- The Washington Times - Thursday, April 20, 2006

Betting on Snow

In this gambling-crazed country of ours, one can place a wager on just about anything — or anyone — these days.

The continued shuffling of the White House staff is no exception, including the latest resignation announcement by press secretary Scott McClellan. BetUS.com, one of the world’s largest online betting organizations with more than 500 employees, already has posted odds on who will become Mr. McClellan’s replacement:

Peter Watkins: 8 to 1

David Gergen: 8 to 1

Dana Perino: 6 to 5

Dan Bartlett: 6 to 5

Tony Snow: 4 to 1

Victoria Clark: 12 to 1

Dan Senor: 12 to 1

Paul Bremer: 15 to 1

Ari Fleischer: 40 to 1

George Stephanopoulos: 80 to 1

Nixon over Hillary

When he’s not powdering his nose for the television lights, the ever-feisty political commentator Pat Buchanan is busy penning his weekly column for the American Conservative, a no-holds-barred magazine he co-founded in 2002.

This week, beneath the headline “Conservative Crack-Up,” Mr. Buchanan suggests a conservative civil war is approaching over four specific issues where “no conservative consensus exists, and where populists are in open rebellion” — trade, immigration, foreign policy and big government.

Never a publication to mask its dissatisfaction with the policies of President Bush, one also reads in the current issue about the ongoing strife in Iraq, and how “Republicans secure in their partisan cocoons continue to maintain that Iraq is transforming into a democratic Disneyland.”

Don’t bank on seeing Mickey Mouse anytime soon, Mr. Buchanan will be the first to tell you.

As for losing three million manufacturing jobs in Middle America, a trade deficit that in January crossed the $820 billion mark, and the impending death of General Motors and Ford, had Democratic Sen. John Kerry “been less of a wind-surfer and more of a populist, he could have ripped Ohio and the presidency away from Bush on the jobs and trade issue” alone, the commentator adds.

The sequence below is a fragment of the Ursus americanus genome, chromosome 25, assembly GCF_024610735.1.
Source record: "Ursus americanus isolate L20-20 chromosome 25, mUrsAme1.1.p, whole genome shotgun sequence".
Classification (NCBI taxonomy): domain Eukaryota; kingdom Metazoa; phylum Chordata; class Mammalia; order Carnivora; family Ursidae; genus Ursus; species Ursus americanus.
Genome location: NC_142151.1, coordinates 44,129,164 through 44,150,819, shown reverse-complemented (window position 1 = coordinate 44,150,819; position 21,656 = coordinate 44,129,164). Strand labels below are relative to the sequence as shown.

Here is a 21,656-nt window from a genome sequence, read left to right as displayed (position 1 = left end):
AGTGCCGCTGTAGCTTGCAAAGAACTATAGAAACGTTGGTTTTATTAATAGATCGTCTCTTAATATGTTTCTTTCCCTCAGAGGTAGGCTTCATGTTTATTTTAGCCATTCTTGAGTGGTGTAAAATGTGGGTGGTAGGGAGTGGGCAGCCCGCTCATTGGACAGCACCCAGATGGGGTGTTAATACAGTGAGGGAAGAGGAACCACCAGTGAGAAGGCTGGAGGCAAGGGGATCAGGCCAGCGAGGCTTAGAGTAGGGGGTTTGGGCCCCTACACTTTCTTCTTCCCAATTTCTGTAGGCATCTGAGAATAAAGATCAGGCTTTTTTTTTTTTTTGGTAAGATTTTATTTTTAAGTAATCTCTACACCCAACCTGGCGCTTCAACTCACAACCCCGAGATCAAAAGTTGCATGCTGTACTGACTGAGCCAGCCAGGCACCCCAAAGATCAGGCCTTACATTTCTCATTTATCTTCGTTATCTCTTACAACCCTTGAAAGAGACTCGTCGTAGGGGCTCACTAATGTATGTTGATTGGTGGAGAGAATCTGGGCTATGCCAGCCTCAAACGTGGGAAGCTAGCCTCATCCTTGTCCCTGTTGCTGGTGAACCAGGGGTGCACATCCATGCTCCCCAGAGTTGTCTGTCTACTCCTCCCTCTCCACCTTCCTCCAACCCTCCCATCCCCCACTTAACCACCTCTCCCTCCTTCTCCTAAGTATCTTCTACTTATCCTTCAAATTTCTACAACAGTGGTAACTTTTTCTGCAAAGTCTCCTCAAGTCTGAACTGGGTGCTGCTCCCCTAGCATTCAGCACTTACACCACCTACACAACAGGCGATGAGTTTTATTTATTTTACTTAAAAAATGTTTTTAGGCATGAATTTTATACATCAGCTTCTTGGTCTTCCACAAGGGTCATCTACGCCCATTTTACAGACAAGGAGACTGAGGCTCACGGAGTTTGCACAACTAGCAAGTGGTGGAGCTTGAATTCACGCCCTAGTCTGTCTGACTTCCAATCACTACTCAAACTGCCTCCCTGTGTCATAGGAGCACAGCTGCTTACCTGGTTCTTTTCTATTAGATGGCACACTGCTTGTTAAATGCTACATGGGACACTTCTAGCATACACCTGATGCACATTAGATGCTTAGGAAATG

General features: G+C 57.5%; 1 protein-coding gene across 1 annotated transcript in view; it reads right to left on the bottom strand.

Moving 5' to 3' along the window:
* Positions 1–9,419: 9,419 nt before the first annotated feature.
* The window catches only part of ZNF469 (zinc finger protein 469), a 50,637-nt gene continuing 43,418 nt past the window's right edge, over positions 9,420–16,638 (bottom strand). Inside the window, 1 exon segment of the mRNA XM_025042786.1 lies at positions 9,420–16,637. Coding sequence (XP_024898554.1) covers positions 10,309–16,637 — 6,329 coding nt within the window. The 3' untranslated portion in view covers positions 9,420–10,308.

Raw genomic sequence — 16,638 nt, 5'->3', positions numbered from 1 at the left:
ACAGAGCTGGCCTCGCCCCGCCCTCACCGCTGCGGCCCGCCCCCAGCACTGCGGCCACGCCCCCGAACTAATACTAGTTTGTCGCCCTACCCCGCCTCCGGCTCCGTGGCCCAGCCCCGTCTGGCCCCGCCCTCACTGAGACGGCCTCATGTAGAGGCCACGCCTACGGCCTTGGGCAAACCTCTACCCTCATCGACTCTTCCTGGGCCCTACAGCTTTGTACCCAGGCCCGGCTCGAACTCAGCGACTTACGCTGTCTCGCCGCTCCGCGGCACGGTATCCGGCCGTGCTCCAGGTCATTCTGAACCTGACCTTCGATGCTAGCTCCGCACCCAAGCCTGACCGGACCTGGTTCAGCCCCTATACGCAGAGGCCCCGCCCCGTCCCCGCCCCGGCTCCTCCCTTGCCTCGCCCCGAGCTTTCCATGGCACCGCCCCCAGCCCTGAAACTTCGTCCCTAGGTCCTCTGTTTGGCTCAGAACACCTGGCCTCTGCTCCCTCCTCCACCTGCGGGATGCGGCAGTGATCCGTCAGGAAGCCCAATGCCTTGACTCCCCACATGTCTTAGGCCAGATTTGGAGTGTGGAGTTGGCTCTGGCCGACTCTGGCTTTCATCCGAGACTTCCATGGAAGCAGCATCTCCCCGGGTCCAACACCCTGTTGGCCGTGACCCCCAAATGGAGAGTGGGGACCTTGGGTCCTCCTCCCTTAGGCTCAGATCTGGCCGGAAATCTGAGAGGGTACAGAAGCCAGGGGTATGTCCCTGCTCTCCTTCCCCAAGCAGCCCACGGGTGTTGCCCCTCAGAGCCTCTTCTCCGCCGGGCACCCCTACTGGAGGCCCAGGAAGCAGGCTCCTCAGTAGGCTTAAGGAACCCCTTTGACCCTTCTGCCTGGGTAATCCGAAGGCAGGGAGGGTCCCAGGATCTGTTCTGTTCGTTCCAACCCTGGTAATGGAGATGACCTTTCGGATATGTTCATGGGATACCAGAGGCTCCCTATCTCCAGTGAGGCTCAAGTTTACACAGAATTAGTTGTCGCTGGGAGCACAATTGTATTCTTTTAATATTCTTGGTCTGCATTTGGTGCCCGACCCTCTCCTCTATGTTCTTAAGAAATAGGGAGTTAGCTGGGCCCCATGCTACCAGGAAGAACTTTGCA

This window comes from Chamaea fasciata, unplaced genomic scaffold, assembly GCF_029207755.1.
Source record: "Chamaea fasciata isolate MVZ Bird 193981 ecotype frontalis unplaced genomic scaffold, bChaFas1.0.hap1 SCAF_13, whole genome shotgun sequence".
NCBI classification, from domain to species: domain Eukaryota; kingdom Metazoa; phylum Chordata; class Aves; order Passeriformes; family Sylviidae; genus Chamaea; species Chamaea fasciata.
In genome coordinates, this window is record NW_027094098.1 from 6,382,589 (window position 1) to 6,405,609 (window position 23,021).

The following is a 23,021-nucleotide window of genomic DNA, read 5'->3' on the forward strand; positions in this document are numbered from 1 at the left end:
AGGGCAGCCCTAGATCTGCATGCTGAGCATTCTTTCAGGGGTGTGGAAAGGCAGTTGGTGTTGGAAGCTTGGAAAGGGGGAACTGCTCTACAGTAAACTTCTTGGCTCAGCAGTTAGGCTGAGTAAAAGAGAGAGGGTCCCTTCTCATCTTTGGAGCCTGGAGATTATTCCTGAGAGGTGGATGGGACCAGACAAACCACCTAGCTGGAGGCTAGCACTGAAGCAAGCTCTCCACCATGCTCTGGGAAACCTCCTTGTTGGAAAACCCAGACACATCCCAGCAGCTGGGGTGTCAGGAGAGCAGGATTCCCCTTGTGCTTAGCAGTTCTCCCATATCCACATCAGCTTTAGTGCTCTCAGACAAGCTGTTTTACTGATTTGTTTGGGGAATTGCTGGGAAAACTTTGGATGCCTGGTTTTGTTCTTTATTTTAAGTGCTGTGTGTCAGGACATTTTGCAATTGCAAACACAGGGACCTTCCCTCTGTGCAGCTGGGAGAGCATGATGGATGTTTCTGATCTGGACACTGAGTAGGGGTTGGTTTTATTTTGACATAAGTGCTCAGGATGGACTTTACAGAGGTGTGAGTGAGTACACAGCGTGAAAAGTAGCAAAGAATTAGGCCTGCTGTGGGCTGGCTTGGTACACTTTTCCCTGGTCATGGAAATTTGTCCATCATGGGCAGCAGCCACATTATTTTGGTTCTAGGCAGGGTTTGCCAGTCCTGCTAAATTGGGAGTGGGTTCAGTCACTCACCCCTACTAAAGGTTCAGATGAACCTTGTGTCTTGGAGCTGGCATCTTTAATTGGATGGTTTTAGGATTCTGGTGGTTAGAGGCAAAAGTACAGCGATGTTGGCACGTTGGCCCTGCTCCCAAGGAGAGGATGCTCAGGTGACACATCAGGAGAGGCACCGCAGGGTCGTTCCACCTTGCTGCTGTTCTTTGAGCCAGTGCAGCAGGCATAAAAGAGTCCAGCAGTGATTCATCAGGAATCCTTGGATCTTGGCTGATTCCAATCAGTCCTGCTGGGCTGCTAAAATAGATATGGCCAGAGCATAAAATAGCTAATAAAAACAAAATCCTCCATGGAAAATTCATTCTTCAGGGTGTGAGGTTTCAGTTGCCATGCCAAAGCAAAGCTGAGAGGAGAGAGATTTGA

But most intriguing to us is that it’s not just disgruntled conservatives who find solace and refuge in the pages of the American Conservative. Liberals abandoned by their own party are also subscribing, it would appear. Consider this week’s letter-to-the-editor from Cliff Story of Murfreesboro, Tenn.:

“As a leftist of long standing, I decline to accept the leadership you wish to impose upon me (‘Hillary the Hawk’). Hillary Clinton is a creature of the DLC (Democratic Leadership Council), that GOP core at the Democratic Party’s heart. I’d prefer the leadership of Richard Nixon to hers. In revenge for this insult, I shall continue to call George W. Bush a conservative.”

Military factor

The non-partisan Overseas Vote Foundation, which provides voting information services to U.S. military and other American voters living overseas, finds a “strong sign” that overseas voter registration activity has picked up in advance of the crucial November 2006 mid-term elections.

The foundation’s main goal this election year is to maintain a voter help desk that can provide a turnaround response time of less than 12 hours.

Progress, by golly

The fact that not a single Code Red day for poor air quality was declared in the nation’s capital during the long hot summer of 2005 is proof that the march of environmental progress continues.

So states the 2006 Index of Leading Environmental Indicators, just released by the Pacific Research Institute and Washington-based American Enterprise Institute. Indeed, ozone levels are falling in 19 eastern states where smog has been a recurring problem in the summer.

Even in Los Angeles, the number of exceedances of the ozone standard during the last 30 years has dropped significantly, from 201 in 1975 to 75 in 2005. There are large scale areas of the Los Angeles air basin that have had no exceedances of the ozone standard for the last several years, the report states.

Watershed moments

“Promptly a few minutes before 12 I looked up from the desk and there stood Stalin in the doorway.”

Or so we read for the first time in President Truman’s personal diary, describing his first meeting with Josef Stalin on July 17, 1945. The diary is just one sample of a major exhibition entitled “Eyewitness: American originals from the National Archives” — letters, diaries, photographs and other materials selected from billions of documents in the holdings of the Archives — set to open in Washington this summer.

John McCaslin, whose column is nationally syndicated, can be reached at 202/636-3284 or jmccaslin@washingtontimes.com.

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